The American Black Walnut is one of the most valuable commercial hardwood species in NYS. The easily worked, close-grained wood of the black walnut has long been prized by furniture and cabinetmakers for its attractive color and exceptional durability.
The Black Walnut can be fussy about where they grow, often in rich loamy bottom land. Its bark has a herringbone or interlaced diamond pattern like an ash or poplar. When cut, the bark is chocolate in color underneath. It has large compound leaves, in pairs of leaves that are lance shaped. It has more leaf pairs than any other species.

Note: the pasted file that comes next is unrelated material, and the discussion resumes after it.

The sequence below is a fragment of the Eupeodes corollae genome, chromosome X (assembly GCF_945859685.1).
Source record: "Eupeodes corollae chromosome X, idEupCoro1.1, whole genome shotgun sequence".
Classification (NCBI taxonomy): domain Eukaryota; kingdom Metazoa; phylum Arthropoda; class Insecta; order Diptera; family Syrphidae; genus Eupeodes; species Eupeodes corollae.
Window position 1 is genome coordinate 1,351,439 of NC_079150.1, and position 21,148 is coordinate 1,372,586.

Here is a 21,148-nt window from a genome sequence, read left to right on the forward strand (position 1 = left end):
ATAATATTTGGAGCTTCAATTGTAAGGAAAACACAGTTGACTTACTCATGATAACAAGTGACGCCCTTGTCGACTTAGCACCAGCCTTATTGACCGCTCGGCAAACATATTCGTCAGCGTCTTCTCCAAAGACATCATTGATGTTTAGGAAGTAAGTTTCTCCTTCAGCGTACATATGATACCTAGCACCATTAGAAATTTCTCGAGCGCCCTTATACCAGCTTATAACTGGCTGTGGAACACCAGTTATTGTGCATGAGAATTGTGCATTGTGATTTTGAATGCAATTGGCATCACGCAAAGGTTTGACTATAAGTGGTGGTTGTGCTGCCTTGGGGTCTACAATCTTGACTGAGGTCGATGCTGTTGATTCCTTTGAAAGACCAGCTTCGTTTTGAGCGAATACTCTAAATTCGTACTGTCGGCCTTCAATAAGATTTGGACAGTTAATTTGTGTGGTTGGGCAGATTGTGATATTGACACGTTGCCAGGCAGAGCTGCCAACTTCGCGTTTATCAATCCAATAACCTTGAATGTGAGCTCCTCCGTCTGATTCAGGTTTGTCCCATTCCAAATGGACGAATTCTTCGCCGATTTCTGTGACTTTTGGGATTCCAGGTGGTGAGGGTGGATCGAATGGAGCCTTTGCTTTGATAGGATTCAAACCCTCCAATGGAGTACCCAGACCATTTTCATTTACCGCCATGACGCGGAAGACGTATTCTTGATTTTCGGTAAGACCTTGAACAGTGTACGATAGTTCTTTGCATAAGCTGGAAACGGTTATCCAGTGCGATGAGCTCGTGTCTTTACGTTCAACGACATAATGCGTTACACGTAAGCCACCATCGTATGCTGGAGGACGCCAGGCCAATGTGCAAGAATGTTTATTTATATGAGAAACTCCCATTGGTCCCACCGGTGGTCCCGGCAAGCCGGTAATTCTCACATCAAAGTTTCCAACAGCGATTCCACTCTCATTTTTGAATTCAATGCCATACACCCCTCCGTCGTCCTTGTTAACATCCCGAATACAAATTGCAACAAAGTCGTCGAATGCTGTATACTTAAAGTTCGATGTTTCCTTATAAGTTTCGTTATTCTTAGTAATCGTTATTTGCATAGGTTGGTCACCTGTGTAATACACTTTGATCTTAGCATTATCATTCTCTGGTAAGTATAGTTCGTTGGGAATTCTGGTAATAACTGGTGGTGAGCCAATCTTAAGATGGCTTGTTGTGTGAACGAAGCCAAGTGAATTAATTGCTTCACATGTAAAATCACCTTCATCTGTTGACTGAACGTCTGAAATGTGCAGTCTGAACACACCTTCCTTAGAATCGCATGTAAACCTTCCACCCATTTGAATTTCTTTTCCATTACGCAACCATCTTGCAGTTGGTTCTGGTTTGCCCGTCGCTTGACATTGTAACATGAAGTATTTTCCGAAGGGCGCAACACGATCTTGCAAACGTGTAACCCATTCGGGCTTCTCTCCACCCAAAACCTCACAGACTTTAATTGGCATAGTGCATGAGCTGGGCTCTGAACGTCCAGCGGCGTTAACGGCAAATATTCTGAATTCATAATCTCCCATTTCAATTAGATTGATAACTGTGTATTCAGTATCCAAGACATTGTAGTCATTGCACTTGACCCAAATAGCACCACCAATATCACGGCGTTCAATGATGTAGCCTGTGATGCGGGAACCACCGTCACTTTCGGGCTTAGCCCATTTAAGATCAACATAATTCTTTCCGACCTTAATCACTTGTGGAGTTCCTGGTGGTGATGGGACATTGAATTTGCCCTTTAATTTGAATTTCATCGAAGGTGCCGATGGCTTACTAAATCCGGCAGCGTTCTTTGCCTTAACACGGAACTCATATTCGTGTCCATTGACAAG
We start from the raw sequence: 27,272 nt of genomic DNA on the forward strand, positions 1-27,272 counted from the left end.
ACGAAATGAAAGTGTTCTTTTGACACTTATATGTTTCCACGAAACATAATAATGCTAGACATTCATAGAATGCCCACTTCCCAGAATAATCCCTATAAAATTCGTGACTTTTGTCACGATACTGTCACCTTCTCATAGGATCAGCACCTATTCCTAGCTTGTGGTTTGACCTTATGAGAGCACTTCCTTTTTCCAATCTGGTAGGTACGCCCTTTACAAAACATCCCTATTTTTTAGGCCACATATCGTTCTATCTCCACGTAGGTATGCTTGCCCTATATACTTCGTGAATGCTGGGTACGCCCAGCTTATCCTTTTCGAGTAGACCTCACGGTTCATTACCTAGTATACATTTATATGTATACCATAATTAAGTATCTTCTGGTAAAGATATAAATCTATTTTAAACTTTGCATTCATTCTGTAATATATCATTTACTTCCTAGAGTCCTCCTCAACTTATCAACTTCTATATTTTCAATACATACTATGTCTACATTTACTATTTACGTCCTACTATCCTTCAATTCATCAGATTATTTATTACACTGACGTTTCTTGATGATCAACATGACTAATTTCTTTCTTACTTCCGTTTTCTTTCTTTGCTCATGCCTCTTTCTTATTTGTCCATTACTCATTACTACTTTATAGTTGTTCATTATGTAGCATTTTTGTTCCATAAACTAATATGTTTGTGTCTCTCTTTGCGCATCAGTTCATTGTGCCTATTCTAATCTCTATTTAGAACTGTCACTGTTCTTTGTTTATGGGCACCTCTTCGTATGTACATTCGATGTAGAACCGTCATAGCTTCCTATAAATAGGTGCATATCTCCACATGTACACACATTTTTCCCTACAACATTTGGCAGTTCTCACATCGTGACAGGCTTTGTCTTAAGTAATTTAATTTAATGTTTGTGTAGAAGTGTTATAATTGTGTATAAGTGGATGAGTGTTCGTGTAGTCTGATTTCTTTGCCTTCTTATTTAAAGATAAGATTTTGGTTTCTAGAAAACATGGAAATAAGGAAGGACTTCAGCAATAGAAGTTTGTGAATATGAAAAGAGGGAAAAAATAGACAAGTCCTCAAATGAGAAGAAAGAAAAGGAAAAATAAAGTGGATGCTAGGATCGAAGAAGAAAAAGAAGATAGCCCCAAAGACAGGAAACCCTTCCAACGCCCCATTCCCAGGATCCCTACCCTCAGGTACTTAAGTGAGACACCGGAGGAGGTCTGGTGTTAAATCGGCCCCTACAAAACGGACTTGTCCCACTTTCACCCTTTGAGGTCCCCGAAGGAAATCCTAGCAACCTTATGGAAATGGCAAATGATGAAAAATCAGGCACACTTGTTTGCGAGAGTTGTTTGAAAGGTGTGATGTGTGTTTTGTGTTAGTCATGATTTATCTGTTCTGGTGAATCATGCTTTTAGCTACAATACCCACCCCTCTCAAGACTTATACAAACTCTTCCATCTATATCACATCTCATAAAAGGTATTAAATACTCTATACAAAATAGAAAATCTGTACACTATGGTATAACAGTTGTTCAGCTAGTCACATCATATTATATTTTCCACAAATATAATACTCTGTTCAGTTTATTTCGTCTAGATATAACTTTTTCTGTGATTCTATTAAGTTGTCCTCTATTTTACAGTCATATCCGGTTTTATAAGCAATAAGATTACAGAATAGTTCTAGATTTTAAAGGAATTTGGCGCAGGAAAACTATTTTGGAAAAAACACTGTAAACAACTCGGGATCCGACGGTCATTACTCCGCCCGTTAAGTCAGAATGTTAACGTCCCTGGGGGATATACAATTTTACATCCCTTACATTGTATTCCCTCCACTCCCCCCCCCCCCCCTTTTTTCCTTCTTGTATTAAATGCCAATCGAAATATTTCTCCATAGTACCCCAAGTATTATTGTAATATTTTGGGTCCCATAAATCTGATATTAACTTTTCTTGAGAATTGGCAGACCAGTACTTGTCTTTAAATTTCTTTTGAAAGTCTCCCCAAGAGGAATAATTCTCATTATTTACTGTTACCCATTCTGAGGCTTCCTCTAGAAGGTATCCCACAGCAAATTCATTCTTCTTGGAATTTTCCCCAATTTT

The telltale sign of a black walnut is if you break a twig and it has a chambered pith. Black walnuts often grow far apart from each other and are allelopathic (meaning it releases a chemical to inhibit growth of other plants). Its nut pods are round green: these turn to blackish-brown after falling to the ground.